Thursday, August 31, 2006
...but the surroundings weren't particularly stunning. We were unable to rent a scooter on Penghu because we don't have Taiwan licenses and due to the surprisingly high level of police presence on such a small island, we are told that we wouldn't be able to "get away with it" like I do every single day in Taichung. Summer-ya would be an ideal place to stay at if only I had access to a scooter that could take me to more interesting places that I'd rather be at while on vacation.
The next place we stayed at was called Summer-ya! More info can be found at www.summer-ya.com. It was a nice place and all. The rooms were very well-designed...
Tongpan Island, Penghu County. What you see are basalt pillars. There are only three areas in the world where you can see basalt pillars. One is in Yellowstone National Park, one is somewhere else that doesn't seem to concern anybody here, and one is Tongpan Island, Penghu County, Taiwan Republic of China. It is a source of great pride for Some Taiwanese to be able to claim geographic wonders on par with geographic wonders in the US.
You can fly to Chimei by landing here at the Chimei airport. It's amazing that such an airport exists. After all, the island's only 7 km long.
The gayest moment of the whole trip! Strangelaowai and Fob with LOVER'S WEIR in the background, above my head. The weir is simply a formation of rocks in the water that looks like two hearts, one on top of the other. In this picture, the hearts appear side by side and tilted about 90 degrees to the left.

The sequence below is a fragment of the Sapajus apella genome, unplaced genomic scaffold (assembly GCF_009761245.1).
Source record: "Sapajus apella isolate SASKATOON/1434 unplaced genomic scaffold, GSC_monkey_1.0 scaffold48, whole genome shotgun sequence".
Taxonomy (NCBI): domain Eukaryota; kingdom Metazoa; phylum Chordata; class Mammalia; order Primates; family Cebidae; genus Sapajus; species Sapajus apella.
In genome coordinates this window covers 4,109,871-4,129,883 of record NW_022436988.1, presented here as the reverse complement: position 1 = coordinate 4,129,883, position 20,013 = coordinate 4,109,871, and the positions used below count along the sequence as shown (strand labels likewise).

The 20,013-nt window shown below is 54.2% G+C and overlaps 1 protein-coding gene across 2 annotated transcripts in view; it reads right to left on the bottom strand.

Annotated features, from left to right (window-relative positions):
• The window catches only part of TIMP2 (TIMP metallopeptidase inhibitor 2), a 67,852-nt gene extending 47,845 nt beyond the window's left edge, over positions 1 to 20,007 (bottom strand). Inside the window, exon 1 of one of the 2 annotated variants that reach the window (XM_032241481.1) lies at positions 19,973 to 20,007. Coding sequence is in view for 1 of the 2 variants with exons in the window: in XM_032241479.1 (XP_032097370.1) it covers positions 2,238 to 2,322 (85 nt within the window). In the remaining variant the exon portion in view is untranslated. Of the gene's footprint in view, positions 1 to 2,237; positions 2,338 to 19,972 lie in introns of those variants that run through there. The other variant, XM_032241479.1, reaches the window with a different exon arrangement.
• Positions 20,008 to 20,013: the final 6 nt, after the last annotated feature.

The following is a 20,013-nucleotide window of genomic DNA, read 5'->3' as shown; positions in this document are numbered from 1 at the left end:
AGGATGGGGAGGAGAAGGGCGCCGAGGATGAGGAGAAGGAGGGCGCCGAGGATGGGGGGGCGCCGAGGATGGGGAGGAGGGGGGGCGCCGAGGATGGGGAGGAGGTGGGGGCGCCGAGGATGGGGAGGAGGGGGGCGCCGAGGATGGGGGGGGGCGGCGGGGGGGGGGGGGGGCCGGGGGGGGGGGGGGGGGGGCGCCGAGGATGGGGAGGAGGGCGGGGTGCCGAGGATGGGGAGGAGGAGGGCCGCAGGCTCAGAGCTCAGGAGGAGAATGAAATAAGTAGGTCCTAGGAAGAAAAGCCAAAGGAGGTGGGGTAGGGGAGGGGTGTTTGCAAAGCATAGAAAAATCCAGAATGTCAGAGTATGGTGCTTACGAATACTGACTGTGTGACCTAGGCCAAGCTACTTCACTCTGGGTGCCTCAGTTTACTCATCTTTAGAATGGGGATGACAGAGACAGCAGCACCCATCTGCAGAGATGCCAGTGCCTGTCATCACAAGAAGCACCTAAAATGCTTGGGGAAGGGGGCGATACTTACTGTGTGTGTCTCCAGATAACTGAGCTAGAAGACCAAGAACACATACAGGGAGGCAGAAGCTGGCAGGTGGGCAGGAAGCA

Fob (left) and Strangelaowai (right). In Taiwan, either nothing is authentic... or everything is! Notice how, in this picture at least, I seem to enjoy this quirk as I slowly come to grips with the fact that Chimei Island is nothing but a tourist trap. And Fob? Truthfully though, the picture doesn't do him justice as he was a very cheerful person to travel with.
We took a boat to Chimei Island, where we paid some coin to scooter around the 7 km rock. I can't explain how capable Taiwanese businessmen are of turning a beautiful 7-km-long piece of land into a tourist trap, but on Chimei Island, that's exactly what they've done. Most of the roads feature nothing but rented scooters and tour busses, all from the same company. Pictured above is the grave of the Seven Sisters. Chimei gets its name from those Seven Sisters. There's a story behind how the sisters died, but it's so woven into the tourism economy here that I never bothered to ask why I came all the way from Canada (originally) to see a grave and seven trees behind it, one representing each sister. In addition to the tacky donation box, there was also a gate charge to see this grave. You could say this is a pretty expensive picture! Graves make money in Taiwan, who'da thunk it!
An abandoned military installation beside Shanshui beach. These characters are read from right to left and translate into something like "Important Military Land".
Cactus-flavored ice cream. All the Pengu cactus goodies I sampled on my trip were all red and tasted like raspberry for some reason.
Penghu is so dry that cactus grows abundantly. Penghu residents, like their Taiwan proper counterparts, tend to make their environment as edible as possible. Thus, one famous product from Penghu are "cactus-flavored" edibles. I'm not sure if the cactii pictured are the edible type.